The atomic-scale diffusion of water in the presence of several lipid bilayers mimicking biomembranes is characterized via unconstrained molecular dynamics (MD) simulations. Although the overall water dynamics corresponds well to literature data – namely, the efficient braking near polar head groups of lipids - a number of interesting and biologically relevant details observed in this work have not been sufficiently discussed so far. For instance, the fact that waters “sense” the membrane unexpectedly early – before water density begins to decrease. In this “transitional zone” the velocity distributions of water and their H-bonding patterns deviate from those in the bulk solution. The boundaries of this zone are well preserved even despite the local (<1 nm size) perturbation of the lipid bilayer, thus indicating a decoupling of the surface and bulk dynamics of water. This is in excellent agreement with recent experimental data. Near the membrane surface, water movement becomes anisotropic – solvent molecules preferentially move outward the bilayer. Deep in the membrane interior, the velocities can even exceed those in the bulk solvent and undergo large-scale fluctuations. The analysis of MD trajectories of individual waters in the middle part of the acyl chain region of lipids reveals a number of interesting rare phenomena, such as the fast (c.a. 50 ps) breakthrough across the membrane or long-time (up to 750 ps) “roaming” between lipid leaflets. The analysis of these events was accomplished to delineate the mechanisms of spontaneous water permeation inside the hydrophobic membrane core. It was shown that such nontrivial dynamics of water in an “alien” environment is driven by the dynamic heterogeneities of the local bilayer structure and the formation of transient atomic-scale “defects” in it. The picture observed in lipid bilayers is drastically different from that in a primitive membrane mimic – a hydrated cyclohexane slab. The possible biological impact of such phenomena in equilibrated lipid bilayers is discussed.
The somatotopic layout of the primary somatosensory cortex is known for its fine spatial structure as delineated in single cell recordings and macroscopic EEG evoked responses. While a gross somatotopic layout has been revealed also for neuronal oscillations responding to sensorimotor stimulation of distant body parts (e.g. hand vs. foot), it is still unclear whether these oscillatory dynamics exhibit fine spatial layout comparable to those found in evoked responses. In twelve healthy subjects we applied electric stimuli to the first (D1) and fifth finger (D5) of the same hand while performing high-density electroencephalography. We used Common Spatial Pattern analysis to optimally extract components showing the strongest Event-Related Desynchronization (ERD) in neuronal alpha oscillations. In agreement with the previous studies, dipole locations of Somatosensory Evoked Potentials (SEPs) confirmed the existence of spatially distinct representations of each finger. In contrast, dipole locations of alpha-ERD patterns did not yield spatially different source locations, indicating that the stimulation of different fingers most likely resulted in oscillatory activity of overlapping neuronal populations. When both fingers were stimulated simultaneously the SEP dipole strength was found increased in comparison to a stimulation of either finger alone, in agreement with spatially distinct SEP to finger stimulation. The strength of ERD, on the other hand, was the same regardless of whether either one or both fingers were stimulated. Our findings might reflect anatomical constraints on the sequential temporal activation of fingers' skin where almost simultaneous activation of many fingers usually occurs in everyday activities, such as grasping or holding objects. Such simultaneity is unlikely to benefit from slow amplitude modulation of alpha oscillations, which would rather be beneficial for contrasting somatosensory processing of distinct body parts.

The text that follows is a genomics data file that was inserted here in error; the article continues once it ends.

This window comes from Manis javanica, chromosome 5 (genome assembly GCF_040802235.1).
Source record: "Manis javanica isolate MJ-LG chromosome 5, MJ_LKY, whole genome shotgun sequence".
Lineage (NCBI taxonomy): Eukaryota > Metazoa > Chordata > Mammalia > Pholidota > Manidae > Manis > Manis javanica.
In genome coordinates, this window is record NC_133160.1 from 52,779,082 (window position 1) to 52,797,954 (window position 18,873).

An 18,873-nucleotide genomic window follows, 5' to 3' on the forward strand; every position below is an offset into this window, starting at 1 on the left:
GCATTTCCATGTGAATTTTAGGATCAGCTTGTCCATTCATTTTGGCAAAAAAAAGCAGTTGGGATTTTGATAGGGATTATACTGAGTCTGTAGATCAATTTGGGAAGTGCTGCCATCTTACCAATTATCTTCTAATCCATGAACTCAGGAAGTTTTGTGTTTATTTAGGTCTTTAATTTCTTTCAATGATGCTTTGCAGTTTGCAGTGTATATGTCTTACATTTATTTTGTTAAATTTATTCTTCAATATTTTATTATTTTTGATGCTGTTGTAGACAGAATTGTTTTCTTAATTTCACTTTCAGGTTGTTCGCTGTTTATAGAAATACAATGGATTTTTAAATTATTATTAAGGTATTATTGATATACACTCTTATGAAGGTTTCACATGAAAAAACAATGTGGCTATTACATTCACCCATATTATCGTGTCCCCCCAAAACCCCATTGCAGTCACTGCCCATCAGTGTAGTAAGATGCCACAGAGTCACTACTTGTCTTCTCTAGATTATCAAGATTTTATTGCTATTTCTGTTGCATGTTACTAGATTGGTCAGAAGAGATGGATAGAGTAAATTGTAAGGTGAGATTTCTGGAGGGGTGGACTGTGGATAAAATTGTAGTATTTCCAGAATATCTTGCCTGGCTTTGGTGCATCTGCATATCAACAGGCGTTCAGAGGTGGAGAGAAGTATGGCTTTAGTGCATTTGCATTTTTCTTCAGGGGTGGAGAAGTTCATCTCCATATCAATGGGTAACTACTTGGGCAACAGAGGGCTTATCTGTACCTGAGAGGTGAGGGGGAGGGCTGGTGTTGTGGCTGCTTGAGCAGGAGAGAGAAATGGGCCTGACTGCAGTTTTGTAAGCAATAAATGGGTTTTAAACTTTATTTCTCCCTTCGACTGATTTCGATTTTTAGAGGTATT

A series of novel fluorescent pyrimidine nucleosides containing 2,1,3-benzoxadiazole or naphtho[1,2,3-cd]indole-6 (2h)-one fragments was designed and synthesized. Introduction of fluorescent fragments into the position 5 of the uridine or cytidine heterocycle was carried out in two ways: by Sonogashira Coupling Reaction and CuI-catalyzed cycloaddition ("click" reaction). The obtained nucleoside derivatives became fluorescent due to the inserted fragments. The excitation wavelength (440-450 nm) was outside the absorption band of many biomolecules and significantly differed from the emission wavelength (560-600 nm). In addition, the intended nucleoside analogs were shown to kill cultured human tumor cells at submicromolar concentrations
The nonlinear stage of the modulational (Benjamin–Feir) instability of unidirectional deep-water surface gravity waves is simulated numerically by the fifth-order nonlinear envelope equations. The conditions of steep and breaking waves are concerned. The results are compared with the solution of the full potential Euler equations and with the lower-order envelope models (the 3-order nonlinear Schrödinger equation and the standard 4-order Dysthe equations). The generalized Dysthe model is shown to exhibit the tendency to re-stabilization of steep waves with respect to long perturbations.